Two local manufacturers planning layoffs, closings

December 24, 1992|By Ross Hetrick | Ross Hetrick,Staff Writer

Two local manufacturers, suffering from a shortage of orders, plan to lay off workers in early 1993, the companies said.

Saft America Inc., a French-owned battery company, is closing its Hunt Valley thermal battery plant and laying off 122 workers over the next several months because of declining defense orders, the company said.

Ball Metal Decorating and Service on West Ostend Street in Baltimore will lay off 35 workers in February. The company has furloughed 21 workers over the last several months.

The Saft operation, at 107 Beaver Court, has been making thermal batteries, which are used in torpedoes and missiles. These batteries burn themselves up as they generate electricity for the weapon, according to Matthew L. Sadinsky, vice president of human resources and administration for Saft.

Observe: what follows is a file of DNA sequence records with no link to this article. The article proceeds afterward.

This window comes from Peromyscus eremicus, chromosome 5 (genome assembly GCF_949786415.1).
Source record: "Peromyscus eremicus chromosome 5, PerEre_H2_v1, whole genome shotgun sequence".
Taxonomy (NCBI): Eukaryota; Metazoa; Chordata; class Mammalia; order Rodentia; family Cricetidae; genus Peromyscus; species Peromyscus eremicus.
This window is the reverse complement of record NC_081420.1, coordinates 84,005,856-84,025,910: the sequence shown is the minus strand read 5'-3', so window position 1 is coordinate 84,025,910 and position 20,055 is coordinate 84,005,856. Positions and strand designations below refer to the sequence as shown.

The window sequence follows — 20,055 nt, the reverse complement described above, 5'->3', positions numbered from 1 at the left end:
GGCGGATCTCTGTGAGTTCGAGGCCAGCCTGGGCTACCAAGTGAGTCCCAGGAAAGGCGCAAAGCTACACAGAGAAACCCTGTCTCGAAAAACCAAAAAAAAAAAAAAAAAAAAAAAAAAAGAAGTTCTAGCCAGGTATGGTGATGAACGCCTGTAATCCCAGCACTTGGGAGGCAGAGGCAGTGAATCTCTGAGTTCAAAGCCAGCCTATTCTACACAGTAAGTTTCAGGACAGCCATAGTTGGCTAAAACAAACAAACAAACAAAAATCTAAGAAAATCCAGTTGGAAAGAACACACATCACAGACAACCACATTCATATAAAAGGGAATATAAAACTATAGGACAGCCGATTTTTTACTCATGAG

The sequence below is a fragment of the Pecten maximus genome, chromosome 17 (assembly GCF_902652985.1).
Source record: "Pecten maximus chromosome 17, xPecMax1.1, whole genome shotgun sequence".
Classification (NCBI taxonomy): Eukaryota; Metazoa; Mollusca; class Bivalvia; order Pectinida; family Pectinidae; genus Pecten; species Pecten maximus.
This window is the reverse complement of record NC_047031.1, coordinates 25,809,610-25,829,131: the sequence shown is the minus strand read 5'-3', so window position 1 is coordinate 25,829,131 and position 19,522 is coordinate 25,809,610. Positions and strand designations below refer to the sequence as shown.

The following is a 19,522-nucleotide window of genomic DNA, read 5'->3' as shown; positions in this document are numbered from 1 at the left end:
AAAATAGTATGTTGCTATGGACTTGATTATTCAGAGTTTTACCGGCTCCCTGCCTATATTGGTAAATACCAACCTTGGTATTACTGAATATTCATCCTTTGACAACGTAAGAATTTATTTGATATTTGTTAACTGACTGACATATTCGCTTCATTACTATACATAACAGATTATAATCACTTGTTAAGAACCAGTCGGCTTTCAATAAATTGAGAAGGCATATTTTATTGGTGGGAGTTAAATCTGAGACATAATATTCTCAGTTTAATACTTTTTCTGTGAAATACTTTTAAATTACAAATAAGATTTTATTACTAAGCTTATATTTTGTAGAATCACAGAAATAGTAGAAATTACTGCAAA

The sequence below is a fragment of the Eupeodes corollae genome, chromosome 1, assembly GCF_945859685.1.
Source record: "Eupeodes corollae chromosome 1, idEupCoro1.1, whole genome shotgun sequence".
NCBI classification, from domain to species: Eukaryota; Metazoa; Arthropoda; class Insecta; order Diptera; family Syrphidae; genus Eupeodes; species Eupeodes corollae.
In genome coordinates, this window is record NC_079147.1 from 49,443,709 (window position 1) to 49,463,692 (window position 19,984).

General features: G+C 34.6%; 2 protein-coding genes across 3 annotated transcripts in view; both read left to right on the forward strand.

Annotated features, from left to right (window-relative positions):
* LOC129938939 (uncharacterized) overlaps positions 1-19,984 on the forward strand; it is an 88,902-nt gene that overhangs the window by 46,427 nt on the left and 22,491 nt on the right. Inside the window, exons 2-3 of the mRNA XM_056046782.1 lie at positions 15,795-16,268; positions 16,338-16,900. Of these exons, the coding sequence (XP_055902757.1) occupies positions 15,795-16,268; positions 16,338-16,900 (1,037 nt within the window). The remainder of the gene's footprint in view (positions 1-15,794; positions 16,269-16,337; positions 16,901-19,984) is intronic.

With the decline in military spending worldwide, the company is consolidating operations and closing the Baltimore-area plant, he said. However, Saft will maintain a 30-person research and development operation in Hunt Valley, Mr. Sadinsky said.

The 122 jobs will be eliminated gradually from the end of December through July. The workers will receive severance payments, which will vary according to their salary and length of service. The company has also hired the firm Right Associates to help workers find new jobs, Mr. Sadinsky said.

The company, which is part of Saft SA of France, also has an aircraft and industrial battery factory in Valdosta, Ga. Saft produces a wide variety of batteries and markets them under the brand name Again And Again, Mr. Sadinsky said.

Ball Metal will lay off 35 workers between Feb. 1 and Feb. 15. The introduction of new equipment will shut down four of the company's six production lines, according to Donna Carroll, personnel manager for Ball Metal.

The company had already laid off 21 people from May through September because of the loss of customers, Ms. Carroll said.

The factory coats and prints sheets of metal that are used by other companies to produce tin cans. The Baltimore operation is now owned by Ball Corp. of Muncie, Ind., a food container firm known for distinctive jars used in home canning.

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